Universities must continue to safeguard the quality and standards of higher education courses delivered by further education colleges, Alan Johnson, the Higher Education Minister, said this week.
Although the work of colleges is at the heart of the Government's widening participation agenda, some of it is still not up to scratch, Mr Johnson told a conference in London on Monday.
College lecturers teaching higher education should be encouraged to become members of the Higher Education Academy as part of an effort to raise teaching standards. Further education institutions would also benefit from joining lifelong learning partnership networks, he said.
Mr Johnson acknowledged that standards and success rates had improved in some but not all further education colleges. "If we are to offer all students the best possible higher education experience, this has to be addressed."
Speaking to The Times Higher , he added: "We ought not to kid ourselves that everything in the garden is rosy."
Mr Johnson told the conference that as the number of foundation degree programmes continued to grow, it would be essential for colleges to build on and extend links with employers.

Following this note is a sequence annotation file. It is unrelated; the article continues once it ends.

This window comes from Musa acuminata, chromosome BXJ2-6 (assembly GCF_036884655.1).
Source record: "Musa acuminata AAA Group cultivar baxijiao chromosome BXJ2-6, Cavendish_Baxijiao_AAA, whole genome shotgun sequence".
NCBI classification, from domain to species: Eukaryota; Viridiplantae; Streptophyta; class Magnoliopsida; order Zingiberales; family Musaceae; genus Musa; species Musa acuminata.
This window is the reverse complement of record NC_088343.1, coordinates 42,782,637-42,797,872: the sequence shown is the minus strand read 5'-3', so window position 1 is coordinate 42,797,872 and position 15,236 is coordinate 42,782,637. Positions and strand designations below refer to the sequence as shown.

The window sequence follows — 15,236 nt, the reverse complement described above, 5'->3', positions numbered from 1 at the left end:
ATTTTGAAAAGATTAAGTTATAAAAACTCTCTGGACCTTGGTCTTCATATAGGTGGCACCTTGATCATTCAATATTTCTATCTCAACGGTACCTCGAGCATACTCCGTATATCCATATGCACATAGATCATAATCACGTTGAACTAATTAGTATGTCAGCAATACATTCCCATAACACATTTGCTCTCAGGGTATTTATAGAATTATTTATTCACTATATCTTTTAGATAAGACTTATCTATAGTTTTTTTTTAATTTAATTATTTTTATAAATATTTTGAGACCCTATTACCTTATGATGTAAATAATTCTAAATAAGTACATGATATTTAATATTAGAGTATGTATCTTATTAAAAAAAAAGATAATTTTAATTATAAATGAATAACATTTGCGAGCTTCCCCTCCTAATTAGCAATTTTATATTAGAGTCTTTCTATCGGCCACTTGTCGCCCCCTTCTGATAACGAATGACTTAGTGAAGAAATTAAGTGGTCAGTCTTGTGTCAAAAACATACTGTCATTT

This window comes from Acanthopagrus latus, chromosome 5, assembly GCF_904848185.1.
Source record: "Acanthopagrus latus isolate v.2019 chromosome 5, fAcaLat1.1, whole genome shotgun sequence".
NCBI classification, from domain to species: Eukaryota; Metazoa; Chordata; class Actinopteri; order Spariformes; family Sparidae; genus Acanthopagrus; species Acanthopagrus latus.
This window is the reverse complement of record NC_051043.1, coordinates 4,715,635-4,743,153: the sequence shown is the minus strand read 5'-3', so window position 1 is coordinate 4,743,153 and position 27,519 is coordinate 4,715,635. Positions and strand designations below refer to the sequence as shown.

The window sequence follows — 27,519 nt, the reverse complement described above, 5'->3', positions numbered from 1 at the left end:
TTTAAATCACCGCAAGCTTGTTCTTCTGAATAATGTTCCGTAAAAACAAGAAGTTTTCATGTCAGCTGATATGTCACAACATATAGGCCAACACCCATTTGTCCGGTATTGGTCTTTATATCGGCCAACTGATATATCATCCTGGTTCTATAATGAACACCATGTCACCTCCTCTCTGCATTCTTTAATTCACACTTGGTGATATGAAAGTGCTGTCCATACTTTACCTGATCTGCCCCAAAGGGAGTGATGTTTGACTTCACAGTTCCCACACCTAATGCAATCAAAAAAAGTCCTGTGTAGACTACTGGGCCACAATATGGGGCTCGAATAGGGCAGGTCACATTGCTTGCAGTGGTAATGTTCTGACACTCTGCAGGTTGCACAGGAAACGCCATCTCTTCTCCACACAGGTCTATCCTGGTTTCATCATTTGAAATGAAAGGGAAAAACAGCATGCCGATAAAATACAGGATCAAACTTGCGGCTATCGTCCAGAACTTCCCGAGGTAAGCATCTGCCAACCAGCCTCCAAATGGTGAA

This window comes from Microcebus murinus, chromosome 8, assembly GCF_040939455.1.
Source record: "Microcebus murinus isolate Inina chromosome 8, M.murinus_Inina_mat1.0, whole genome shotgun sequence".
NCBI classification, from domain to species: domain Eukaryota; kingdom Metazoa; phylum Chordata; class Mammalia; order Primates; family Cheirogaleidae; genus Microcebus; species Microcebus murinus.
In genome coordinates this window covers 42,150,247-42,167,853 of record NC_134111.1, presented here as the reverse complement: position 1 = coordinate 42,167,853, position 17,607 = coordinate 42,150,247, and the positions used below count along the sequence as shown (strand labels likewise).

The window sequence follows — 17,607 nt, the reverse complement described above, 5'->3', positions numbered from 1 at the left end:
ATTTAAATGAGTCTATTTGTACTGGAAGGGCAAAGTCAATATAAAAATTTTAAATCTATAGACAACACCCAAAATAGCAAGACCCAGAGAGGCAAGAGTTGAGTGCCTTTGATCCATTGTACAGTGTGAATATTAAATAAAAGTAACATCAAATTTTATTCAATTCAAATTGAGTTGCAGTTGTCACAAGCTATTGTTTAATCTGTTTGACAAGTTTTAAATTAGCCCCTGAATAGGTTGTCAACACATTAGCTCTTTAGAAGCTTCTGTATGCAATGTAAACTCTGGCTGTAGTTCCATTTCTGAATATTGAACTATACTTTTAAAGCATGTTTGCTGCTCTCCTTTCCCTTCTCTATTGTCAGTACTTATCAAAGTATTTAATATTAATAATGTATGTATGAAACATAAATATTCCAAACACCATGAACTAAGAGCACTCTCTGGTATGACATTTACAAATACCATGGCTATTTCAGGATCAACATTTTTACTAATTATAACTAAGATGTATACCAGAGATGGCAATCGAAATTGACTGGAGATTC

He rejected proposals that new foundation degrees that did not include work placements should be developed to expand the scheme more quickly.
"Employers need to be involved in the curriculum," he said.
College heads reacted angrily to Mr Johnson's comments about standards.
Mariane Cavalli, principal of Croydon College, said it would be "divisive" to make only lecturers who taught exclusively on higher education courses members of the Higher Education Academy.
She added: "Mr Johnson seems to think that progress can be made only through partnerships with higher education institutions. There is not much evidence to support that statement."